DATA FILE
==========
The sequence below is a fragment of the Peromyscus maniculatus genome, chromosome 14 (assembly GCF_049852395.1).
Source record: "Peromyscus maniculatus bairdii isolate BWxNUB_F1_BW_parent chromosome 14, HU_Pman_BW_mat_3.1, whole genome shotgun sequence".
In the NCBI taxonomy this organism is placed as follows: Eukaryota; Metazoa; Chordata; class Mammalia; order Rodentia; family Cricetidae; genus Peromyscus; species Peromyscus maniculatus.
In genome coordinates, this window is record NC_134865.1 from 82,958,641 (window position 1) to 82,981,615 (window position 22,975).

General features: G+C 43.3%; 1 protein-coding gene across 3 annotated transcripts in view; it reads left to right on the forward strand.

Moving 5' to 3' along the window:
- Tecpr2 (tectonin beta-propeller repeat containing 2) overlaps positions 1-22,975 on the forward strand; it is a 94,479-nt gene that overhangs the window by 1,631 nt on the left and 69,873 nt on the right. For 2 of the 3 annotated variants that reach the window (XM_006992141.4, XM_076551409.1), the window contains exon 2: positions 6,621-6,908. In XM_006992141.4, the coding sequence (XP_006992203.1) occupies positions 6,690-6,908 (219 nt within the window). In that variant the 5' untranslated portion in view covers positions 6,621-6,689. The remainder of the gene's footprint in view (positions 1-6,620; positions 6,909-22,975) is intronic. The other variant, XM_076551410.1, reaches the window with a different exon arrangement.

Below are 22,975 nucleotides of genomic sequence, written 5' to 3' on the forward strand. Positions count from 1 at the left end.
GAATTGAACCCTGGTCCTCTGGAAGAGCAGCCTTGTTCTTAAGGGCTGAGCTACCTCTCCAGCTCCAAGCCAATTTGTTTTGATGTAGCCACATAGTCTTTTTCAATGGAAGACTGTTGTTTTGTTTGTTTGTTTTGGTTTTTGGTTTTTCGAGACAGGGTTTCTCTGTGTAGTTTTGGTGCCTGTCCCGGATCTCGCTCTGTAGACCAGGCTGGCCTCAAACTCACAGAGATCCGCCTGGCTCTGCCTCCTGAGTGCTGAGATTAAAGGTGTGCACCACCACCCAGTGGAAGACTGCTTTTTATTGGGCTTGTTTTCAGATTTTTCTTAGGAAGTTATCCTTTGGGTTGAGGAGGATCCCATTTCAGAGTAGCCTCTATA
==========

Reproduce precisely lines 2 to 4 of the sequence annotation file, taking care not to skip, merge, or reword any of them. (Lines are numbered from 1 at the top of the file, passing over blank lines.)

Source record: "Peromyscus maniculatus bairdii isolate BWxNUB_F1_BW_parent chromosome 14, HU_Pman_BW_mat_3.1, whole genome shotgun sequence".
In the NCBI taxonomy this organism is placed as follows: Eukaryota; Metazoa; Chordata; class Mammalia; order Rodentia; family Cricetidae; genus Peromyscus; species Peromyscus maniculatus.
In genome coordinates, this window is record NC_134865.1 from 82,958,641 (window position 1) to 82,981,615 (window position 22,975).